Across the network, all 10 RISE high schools implement summer bridge programs to provide rising Grade 9 students with the tools to excel academically and become familiar with their high school building and community. This summer, RISE partners adapted Grade 9 summer bridge programs to emphasize building relationships and community, helping students get acclimated to being a student again after six months of learning remotely, and providing a space for students to make some new friends.
Educators met prior to the launch of this year’s program to discuss ways to successfully pull three different types of summer bridge programs off: virtual, hybrid and in-person. Ultimately, one school offered a hybrid model, three chose to go virtual, and six held an in-person program following safety precautions with social distancing, masks, and lots of hand sanitizer.
Whether in-person or online, 2020 bridge programs looked markedly different than in past years. Through creative ideas like using Kahoot and Jeopardy for trivia games quizzing students on what they’ve learned during the program, and creating welcome videos featuring educators for each Google Classroom, educators were able to create authentic and engaging ways for students to learn about what it means to be a high school student and create relationships with their teachers and peers in the process. With an increased importance and relevance placed on helping rising Grade 9 students develop and build strong relationships with their respective high schools due to COVID-19 school closures in the spring, RISE partner high schools developed multiple ways to get students connected.
Career High School in New Haven, which held a remote summer bridge program, provided students with virtual field trips and presentations. Career’s program also found ways for students to also connect offline by holding a parade for Grade 9 students and their families to pick up swag. Brien McMahon High School in Norwalk held an in-person program, with “High School 101” sessions focused on getting rising Grade 9 students used to being in a classroom setting again. These sessions included a collection of lessons that On-Track Doordinators designed to help build students interpersonal and communication skills (e.g., how to self-advocate respectfully and professionally when talking to a teacher). Check out McMahon’s Summer Bridge schedule here!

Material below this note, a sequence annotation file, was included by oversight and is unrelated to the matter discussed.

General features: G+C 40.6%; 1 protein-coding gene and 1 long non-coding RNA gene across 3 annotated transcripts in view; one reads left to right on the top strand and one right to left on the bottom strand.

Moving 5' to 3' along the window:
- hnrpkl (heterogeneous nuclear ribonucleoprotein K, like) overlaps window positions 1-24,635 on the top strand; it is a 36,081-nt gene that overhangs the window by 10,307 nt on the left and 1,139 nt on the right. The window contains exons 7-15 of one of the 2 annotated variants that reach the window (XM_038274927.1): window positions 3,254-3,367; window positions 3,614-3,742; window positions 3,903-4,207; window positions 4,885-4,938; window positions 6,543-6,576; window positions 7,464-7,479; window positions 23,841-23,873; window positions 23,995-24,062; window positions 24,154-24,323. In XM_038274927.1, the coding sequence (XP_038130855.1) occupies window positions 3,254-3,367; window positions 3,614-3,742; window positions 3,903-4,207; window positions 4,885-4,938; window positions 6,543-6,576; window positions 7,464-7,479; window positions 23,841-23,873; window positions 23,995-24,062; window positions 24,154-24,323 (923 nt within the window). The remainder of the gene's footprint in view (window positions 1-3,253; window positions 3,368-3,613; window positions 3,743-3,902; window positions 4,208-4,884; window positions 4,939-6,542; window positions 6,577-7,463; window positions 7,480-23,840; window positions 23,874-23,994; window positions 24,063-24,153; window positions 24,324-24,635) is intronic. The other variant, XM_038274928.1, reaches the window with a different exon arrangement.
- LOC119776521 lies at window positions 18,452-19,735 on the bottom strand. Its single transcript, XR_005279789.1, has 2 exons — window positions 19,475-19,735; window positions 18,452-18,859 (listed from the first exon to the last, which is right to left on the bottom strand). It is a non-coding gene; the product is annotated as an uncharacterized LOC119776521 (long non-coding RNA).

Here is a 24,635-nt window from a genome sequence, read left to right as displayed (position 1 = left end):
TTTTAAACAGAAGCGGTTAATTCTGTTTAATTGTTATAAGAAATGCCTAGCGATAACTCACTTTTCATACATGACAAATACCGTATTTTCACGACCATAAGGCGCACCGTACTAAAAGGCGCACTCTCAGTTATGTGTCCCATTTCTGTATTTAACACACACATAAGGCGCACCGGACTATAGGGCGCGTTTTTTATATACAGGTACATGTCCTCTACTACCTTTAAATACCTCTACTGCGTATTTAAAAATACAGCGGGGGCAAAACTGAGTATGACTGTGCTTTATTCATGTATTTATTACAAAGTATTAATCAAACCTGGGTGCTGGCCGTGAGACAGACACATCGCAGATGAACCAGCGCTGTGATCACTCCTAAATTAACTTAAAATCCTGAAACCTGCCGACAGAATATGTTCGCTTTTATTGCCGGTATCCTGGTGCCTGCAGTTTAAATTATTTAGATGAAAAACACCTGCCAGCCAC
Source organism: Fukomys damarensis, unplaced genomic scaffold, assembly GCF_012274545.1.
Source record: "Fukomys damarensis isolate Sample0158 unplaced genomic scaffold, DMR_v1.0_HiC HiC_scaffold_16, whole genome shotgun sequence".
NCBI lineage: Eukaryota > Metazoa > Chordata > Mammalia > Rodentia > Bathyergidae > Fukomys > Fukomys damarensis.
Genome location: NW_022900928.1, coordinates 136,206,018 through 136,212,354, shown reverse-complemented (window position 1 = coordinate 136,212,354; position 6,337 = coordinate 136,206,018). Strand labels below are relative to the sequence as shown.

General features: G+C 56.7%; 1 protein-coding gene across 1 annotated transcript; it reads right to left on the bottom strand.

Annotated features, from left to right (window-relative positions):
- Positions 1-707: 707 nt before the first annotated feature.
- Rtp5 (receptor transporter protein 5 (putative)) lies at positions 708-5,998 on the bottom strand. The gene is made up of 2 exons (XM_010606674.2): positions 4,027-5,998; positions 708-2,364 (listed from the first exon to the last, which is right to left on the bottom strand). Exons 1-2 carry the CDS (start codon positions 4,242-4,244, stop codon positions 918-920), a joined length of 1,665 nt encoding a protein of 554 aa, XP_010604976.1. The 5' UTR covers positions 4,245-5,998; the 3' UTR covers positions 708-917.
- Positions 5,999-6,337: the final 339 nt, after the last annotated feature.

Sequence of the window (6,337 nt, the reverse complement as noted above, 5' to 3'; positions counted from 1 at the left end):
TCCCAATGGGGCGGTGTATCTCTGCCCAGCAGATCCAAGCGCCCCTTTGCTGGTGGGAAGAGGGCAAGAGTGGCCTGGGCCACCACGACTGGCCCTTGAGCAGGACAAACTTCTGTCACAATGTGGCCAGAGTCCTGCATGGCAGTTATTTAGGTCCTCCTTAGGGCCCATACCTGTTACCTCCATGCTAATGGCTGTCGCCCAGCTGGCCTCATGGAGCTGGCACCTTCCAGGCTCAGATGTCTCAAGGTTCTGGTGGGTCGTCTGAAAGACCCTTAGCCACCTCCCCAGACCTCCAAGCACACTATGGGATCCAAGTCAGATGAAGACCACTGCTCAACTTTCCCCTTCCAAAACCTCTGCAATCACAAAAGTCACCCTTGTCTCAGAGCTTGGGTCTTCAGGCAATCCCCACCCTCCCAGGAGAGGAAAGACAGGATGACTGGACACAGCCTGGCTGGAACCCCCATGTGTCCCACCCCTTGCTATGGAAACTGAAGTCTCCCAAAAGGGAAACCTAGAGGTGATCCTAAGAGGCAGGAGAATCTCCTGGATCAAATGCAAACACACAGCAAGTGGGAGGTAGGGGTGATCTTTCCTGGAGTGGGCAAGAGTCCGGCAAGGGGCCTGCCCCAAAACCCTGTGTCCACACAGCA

“This orientation made me feel so prepared and less nervous. I learned about the credits and it made me realize how important a lot of things are in high school,” a McMahon rising Grade 9 student said. “Also [I learned about] attendance. I had an idea of it but now I know I need to try my best. The tour was also very helpful, I would always be nervous about getting lost, but now that I have an idea of the school it’s very helpful. The staff is super nice which is really good and they’re fun!”
At Hartford Public High School, which held a two-week virtual summer bridge, they leveraged a virtual youth group to solicit student voice and input. Middletown High School also went virtual for their program, and they provided rising Grade 9 students with the opportunity to join student-led restorative justice programs. At Naugatuck High School, which offered in-person sessions four days per week and virtual Fridays for three weeks, students earned half a credit for taking a course on relationship building.
We know this school year will present new challenges, but we are also excited for the possibilities and opportunities that educators are creating for their schools and their students. As always, we are inspired by the hard work and long hours all 10 RISE high schools devoted to successfully organizing summer bridge programs that helped acclimate rising Grade 9 students to their school buildings and communities.